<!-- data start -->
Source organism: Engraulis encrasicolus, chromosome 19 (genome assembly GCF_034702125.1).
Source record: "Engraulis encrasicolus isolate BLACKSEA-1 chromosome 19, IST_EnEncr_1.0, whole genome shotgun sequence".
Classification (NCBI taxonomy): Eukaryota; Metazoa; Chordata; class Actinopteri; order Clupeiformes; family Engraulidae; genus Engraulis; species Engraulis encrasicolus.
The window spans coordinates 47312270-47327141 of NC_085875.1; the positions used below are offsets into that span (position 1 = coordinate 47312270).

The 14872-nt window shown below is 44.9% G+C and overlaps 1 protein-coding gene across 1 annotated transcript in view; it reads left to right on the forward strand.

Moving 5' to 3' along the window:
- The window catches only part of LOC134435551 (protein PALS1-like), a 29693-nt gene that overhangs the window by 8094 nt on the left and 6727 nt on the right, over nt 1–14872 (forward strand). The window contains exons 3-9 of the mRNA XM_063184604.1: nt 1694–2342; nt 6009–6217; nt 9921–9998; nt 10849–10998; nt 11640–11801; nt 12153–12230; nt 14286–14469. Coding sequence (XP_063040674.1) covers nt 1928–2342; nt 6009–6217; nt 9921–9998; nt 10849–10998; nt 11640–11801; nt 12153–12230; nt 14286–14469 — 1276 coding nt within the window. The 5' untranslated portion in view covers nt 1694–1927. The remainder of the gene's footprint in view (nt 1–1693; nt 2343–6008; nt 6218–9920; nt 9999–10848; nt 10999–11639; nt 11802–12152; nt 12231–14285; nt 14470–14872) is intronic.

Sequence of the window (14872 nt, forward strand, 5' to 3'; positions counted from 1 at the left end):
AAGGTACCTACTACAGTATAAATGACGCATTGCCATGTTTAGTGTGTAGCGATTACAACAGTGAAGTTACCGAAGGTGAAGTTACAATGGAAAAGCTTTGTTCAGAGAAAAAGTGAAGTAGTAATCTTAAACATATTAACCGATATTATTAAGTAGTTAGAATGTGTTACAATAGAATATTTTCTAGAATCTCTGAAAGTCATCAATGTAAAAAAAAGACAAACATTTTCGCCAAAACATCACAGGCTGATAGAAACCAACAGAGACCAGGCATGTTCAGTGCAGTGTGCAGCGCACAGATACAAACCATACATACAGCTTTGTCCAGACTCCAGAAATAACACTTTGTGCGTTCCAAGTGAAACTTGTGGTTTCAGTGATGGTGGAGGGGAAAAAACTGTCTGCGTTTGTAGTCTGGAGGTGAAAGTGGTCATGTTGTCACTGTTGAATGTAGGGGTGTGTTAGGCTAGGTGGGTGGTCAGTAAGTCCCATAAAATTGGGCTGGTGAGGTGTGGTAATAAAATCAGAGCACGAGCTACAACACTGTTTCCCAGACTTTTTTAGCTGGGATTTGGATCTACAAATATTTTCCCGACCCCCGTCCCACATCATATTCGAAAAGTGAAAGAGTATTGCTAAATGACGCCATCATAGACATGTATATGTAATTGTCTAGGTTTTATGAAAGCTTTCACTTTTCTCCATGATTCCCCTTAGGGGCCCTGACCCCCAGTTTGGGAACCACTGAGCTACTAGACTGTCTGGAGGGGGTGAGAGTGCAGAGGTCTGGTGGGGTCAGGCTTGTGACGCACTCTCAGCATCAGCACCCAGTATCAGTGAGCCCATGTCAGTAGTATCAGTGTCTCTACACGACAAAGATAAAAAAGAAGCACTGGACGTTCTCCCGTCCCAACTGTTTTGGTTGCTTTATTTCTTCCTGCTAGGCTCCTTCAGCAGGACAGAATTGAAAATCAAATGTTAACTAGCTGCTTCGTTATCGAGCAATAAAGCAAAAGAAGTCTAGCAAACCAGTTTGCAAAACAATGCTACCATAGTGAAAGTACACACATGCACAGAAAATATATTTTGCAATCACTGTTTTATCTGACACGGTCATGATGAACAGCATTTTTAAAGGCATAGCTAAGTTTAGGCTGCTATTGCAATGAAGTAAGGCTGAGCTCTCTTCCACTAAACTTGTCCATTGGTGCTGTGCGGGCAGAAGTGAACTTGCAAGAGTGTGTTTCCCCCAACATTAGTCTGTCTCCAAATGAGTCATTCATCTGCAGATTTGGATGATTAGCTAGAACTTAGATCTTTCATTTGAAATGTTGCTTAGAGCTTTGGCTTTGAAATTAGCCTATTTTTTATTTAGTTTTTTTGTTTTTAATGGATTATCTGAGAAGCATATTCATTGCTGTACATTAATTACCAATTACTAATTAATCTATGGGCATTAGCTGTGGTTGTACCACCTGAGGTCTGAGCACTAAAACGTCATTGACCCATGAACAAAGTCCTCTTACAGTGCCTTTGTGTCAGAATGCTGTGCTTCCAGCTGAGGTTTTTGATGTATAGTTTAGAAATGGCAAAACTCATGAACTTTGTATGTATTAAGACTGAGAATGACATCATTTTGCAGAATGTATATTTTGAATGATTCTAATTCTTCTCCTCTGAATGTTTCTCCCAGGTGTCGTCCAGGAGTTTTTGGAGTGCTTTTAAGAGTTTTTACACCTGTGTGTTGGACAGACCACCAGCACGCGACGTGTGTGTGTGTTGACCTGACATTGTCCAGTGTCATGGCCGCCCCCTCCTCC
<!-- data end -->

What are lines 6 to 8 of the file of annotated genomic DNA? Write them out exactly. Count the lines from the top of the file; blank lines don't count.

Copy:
Moving 5' to 3' along the window:
- The window catches only part of LOC134435551 (protein PALS1-like), a 29693-nt gene that overhangs the window by 8094 nt on the left and 6727 nt on the right, over nt 1–14872 (forward strand). The window contains exons 3-9 of the mRNA XM_063184604.1: nt 1694–2342; nt 6009–6217; nt 9921–9998; nt 10849–10998; nt 11640–11801; nt 12153–12230; nt 14286–14469. Coding sequence (XP_063040674.1) covers nt 1928–2342; nt 6009–6217; nt 9921–9998; nt 10849–10998; nt 11640–11801; nt 12153–12230; nt 14286–14469 — 1276 coding nt within the window. The 5' untranslated portion in view covers nt 1694–1927. The remainder of the gene's footprint in view (nt 1–1693; nt 2343–6008; nt 6218–9920; nt 9999–10848; nt 10999–11639; nt 11802–12152; nt 12231–14285; nt 14470–14872) is intronic.

Sequence of the window (14872 nt, forward strand, 5' to 3'; positions counted from 1 at the left end):